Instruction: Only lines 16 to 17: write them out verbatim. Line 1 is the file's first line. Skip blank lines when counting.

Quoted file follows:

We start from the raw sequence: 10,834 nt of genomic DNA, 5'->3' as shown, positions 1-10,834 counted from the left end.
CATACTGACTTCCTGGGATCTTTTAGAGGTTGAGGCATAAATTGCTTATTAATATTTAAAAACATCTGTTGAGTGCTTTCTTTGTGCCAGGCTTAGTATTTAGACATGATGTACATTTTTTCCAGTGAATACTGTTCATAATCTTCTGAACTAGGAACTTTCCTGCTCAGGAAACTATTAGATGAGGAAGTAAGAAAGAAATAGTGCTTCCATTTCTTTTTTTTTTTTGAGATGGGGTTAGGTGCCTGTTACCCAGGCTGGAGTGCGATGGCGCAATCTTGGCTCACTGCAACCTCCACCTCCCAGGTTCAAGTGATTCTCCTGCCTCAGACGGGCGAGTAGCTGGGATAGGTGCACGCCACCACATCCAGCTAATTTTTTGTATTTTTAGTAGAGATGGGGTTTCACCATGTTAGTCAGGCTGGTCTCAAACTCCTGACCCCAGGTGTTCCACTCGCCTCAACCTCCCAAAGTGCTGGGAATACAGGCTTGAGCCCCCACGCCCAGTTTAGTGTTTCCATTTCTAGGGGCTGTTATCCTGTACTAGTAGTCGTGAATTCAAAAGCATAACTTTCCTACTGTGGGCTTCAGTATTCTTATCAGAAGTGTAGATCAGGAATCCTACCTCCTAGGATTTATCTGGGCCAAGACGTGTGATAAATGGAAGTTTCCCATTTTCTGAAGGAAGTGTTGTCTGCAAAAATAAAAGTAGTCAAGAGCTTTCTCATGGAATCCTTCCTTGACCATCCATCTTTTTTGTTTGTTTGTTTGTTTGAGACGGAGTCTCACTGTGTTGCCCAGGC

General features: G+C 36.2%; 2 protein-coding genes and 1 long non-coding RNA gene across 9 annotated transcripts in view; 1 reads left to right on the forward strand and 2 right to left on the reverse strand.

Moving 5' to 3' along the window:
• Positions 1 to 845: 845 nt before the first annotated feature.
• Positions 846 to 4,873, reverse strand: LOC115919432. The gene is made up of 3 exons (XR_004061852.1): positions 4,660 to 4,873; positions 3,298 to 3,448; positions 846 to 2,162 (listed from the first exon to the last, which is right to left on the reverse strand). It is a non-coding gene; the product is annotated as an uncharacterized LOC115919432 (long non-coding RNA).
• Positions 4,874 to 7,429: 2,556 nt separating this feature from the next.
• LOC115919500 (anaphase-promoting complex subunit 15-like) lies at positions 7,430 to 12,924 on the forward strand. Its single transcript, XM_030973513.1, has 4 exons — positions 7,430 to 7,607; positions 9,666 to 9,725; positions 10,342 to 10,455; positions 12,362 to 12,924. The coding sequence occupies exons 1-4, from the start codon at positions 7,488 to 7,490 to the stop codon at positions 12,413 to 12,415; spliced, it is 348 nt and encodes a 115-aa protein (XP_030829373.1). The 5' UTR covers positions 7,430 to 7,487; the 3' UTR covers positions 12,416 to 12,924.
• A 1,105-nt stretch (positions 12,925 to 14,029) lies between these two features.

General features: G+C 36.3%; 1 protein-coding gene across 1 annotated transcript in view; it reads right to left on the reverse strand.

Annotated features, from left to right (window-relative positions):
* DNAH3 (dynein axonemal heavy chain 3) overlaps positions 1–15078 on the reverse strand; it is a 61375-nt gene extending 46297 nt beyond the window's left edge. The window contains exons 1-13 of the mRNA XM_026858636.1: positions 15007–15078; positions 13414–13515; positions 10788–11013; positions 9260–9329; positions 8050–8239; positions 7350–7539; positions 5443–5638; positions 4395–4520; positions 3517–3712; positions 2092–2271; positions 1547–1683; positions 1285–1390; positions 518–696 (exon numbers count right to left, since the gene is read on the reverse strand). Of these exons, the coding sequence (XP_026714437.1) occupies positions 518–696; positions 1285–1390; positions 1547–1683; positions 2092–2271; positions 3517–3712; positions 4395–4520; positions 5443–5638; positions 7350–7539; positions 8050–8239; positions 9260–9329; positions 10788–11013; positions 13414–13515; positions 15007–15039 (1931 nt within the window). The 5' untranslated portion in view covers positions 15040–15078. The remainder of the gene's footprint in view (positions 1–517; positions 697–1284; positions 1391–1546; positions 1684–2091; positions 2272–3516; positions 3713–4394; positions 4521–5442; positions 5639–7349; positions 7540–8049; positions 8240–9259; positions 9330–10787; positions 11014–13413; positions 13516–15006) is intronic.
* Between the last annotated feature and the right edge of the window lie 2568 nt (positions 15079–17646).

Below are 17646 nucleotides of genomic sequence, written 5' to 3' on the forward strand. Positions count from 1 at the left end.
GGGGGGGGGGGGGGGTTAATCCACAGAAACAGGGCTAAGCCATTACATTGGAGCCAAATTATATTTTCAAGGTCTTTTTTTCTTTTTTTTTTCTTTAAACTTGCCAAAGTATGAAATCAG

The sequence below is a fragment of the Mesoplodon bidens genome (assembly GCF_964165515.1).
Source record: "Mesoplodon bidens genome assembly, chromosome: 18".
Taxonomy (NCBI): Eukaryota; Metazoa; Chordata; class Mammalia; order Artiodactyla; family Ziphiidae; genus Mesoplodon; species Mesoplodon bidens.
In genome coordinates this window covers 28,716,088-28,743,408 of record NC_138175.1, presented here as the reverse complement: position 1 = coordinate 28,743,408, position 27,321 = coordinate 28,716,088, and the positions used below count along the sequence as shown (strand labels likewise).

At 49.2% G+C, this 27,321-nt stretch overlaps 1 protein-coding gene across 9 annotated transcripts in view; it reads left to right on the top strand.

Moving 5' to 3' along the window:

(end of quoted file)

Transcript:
The sequence below is a fragment of the Mesoplodon bidens genome (assembly GCF_964165515.1).
Source record: "Mesoplodon bidens genome assembly, chromosome: 18".